Temporary Epidural Catheter Placement
What is an implanted epidural portal?
An epidural portal (or port) is an implanted device which allows access to the epidural space in your spine. It is used for the delivery of medications for pain management. A port is a small, stainless steel disc (about the size of a half dollar) with a raised “septum” in the center. Because the section is raised, it is easily felt through the surface of the skin. The port is usually implanted under the skin on the chest. Attached to the base of the port is a narrow flexible tube, called a catheter. The catheter runs beneath the skin from the epidural space in the space around to the front of the chest where it is attached to the port. Since the entire device is placed under the skin, the risk of infection is greatly reduced. The septum is made of a remarkable, self-sealing rubber material. Over years of use, the septum may be punctured many hundreds of times and reseals itself instantly after use. This procedure is done only after a trial of epidural medications has been proven to be useful in managing your pain.
How quickly can I expect pain relief?
Once the epidural port is placed, an infusion of medications (local anesthetics and/or narcotics) is initiated. These medications should bring about pain relief within minutes. It may, however, take a few days to adjust the dose for the optimal pain relief.
How should I prepare for the procedure?
The implanted epidural portal placement is a safe medical procedure; but, as with any procedure, it has risks as well as benefits. To minimize the chance of complications, we ask that you follow a few simple guidelines:
What happens during the procedure?
First, an intravenous line will be placed, generally in your hand. We will then bring you to the operating room and place several monitors on you, such as a heart, blood pressure and a pulse monitor. These will enable us to monitor your vital signs throughout the procedure. Following placement of the monitors we will begin to give you some intravenous medication in order to decrease anxiety, as well as provide you with some pain relief.
What happens after the procedure?
Once the port is placed, it will be accessed with a special needle and connected to an external infusion pump containing the epidural medications. We will assess that the port is functioning correctly by observing for signs of pain relief from the medications, as well as development of numbness from the local anesthetic. You will be monitored for 20 to 40 minutes by a recovery room nurse and a pain management physician. If there are no signs of problems, you will be ready to leave the recovery area and be transferred to your room in the Advanced Pain Institute for overnight observation. You will be monitored for proper functioning of the newly placed epidural port, as well as for any complications related to the procedure and the anesthesia. If there are no further difficulties, you will be released the following day.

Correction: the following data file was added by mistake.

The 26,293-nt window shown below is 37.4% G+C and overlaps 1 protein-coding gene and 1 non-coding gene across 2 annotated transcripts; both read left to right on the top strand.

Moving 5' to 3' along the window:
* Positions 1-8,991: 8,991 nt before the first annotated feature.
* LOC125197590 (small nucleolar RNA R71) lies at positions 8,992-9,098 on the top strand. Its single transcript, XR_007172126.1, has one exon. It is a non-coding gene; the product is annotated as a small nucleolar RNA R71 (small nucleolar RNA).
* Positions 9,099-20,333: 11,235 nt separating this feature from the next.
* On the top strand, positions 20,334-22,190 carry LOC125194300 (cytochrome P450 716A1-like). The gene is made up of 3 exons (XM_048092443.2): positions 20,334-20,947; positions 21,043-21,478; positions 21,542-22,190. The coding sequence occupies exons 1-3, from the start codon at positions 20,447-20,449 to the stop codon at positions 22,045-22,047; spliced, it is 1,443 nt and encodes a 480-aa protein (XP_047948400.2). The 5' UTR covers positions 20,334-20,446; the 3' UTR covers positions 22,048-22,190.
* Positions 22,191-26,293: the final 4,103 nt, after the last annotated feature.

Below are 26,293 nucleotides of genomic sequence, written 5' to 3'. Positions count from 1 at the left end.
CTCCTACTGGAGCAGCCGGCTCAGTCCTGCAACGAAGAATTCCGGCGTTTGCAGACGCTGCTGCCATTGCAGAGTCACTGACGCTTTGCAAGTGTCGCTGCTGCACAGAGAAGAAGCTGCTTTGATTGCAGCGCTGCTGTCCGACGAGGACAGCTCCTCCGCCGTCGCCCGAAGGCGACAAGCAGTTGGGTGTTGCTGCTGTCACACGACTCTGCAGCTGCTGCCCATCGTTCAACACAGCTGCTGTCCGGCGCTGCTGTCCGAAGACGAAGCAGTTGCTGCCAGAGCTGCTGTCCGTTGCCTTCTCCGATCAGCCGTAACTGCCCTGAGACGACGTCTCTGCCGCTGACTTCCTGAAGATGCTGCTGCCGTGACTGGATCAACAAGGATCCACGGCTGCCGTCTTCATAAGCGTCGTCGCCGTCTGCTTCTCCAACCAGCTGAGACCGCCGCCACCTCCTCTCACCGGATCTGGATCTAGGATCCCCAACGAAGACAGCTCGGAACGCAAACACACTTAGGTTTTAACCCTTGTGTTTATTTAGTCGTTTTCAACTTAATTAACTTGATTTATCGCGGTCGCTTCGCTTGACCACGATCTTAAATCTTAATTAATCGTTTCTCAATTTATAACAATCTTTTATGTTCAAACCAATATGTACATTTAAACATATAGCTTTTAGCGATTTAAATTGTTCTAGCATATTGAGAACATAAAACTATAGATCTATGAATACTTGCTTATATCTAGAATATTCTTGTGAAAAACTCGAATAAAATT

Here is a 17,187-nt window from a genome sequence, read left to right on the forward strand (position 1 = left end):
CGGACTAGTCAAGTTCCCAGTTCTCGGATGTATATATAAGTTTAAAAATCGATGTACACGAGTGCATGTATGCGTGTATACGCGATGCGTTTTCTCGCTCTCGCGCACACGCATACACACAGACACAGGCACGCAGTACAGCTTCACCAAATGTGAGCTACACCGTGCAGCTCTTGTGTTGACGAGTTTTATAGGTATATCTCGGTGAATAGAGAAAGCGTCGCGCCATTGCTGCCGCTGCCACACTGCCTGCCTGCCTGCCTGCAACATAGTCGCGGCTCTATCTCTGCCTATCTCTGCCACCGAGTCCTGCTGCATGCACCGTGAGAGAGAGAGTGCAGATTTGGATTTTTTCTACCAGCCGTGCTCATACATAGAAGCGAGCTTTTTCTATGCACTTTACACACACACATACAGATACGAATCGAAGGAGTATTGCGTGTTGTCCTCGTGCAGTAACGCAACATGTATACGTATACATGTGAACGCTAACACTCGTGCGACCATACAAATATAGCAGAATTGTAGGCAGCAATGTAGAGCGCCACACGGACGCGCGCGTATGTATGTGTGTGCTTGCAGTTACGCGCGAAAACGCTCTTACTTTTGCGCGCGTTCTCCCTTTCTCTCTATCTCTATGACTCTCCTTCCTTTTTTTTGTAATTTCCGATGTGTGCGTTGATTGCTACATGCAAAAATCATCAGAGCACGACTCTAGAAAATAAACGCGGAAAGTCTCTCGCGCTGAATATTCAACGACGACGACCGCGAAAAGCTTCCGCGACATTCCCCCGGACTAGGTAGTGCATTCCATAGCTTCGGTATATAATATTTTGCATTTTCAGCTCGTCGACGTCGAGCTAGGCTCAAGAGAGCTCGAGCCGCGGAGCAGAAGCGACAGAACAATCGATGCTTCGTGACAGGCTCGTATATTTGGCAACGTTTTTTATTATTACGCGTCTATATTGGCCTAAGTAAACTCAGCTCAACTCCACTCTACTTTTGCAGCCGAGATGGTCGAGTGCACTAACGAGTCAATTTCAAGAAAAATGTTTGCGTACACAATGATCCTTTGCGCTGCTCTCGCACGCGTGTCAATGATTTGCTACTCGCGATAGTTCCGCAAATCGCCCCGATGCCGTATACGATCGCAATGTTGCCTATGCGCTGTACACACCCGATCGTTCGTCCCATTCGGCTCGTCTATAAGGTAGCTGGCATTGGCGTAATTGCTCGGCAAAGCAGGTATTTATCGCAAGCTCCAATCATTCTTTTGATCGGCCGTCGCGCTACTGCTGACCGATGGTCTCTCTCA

Will my insurance cover the procedure?
The implanted epidural portal is a well established medical procedure and is reimbursed by most insurance companies. Any need for preauthorization of services or copayments depends on your insurance carrier. Our office staff will assist you in obtaining preauthorization whenever possible.
What should I expect from this procedure?
You will require a short period of recovery from this minor surgical procedure. You may notice soreness in the chest wall where the epidural port is placed and some soreness in the back where the catheter is inserted; the pain is usually quite minimal. There will be some bruising which may last up to a week, but will resolve. Your home nursing agency will assist in monitoring the two sites for any evidence of infection. Signs to monitor are redness and/or increased pain or swelling of the two incision sites. The stitches will be removed at the Advanced Pain Institute in approximately one week, provided that the incisions are well healed.
What possible side effects might I see?
The epidural portal placement is a safe minor surgical procedure but, as with any procedure, it has risks as well as benefits. The major risks of an in dwelling foreign device are infection and/or local bleeding. Usage of such a device over the long term requires vigilance to maintain clean technique and decrease the likelihood of infection.
What should I do if any problems develop after I leave the hospital?
If you have any questions after the procedure, the medical staff of the Advanced Pain Institute is on call 24 hours a day, 7 days a week. You can reach either the nurse or physician by calling (626) 445-2371.
Post procedure instructions
Prior to leaving the hospital, the incision areas will be dressed with a clear, dry sterile dressing. You will be able to see through the dressing and can watch for any signs of infection. The visiting nurses will change the access needle and tubing for the infusion pump every three days. They will also monitor to make sure the wounds are healing appropriately.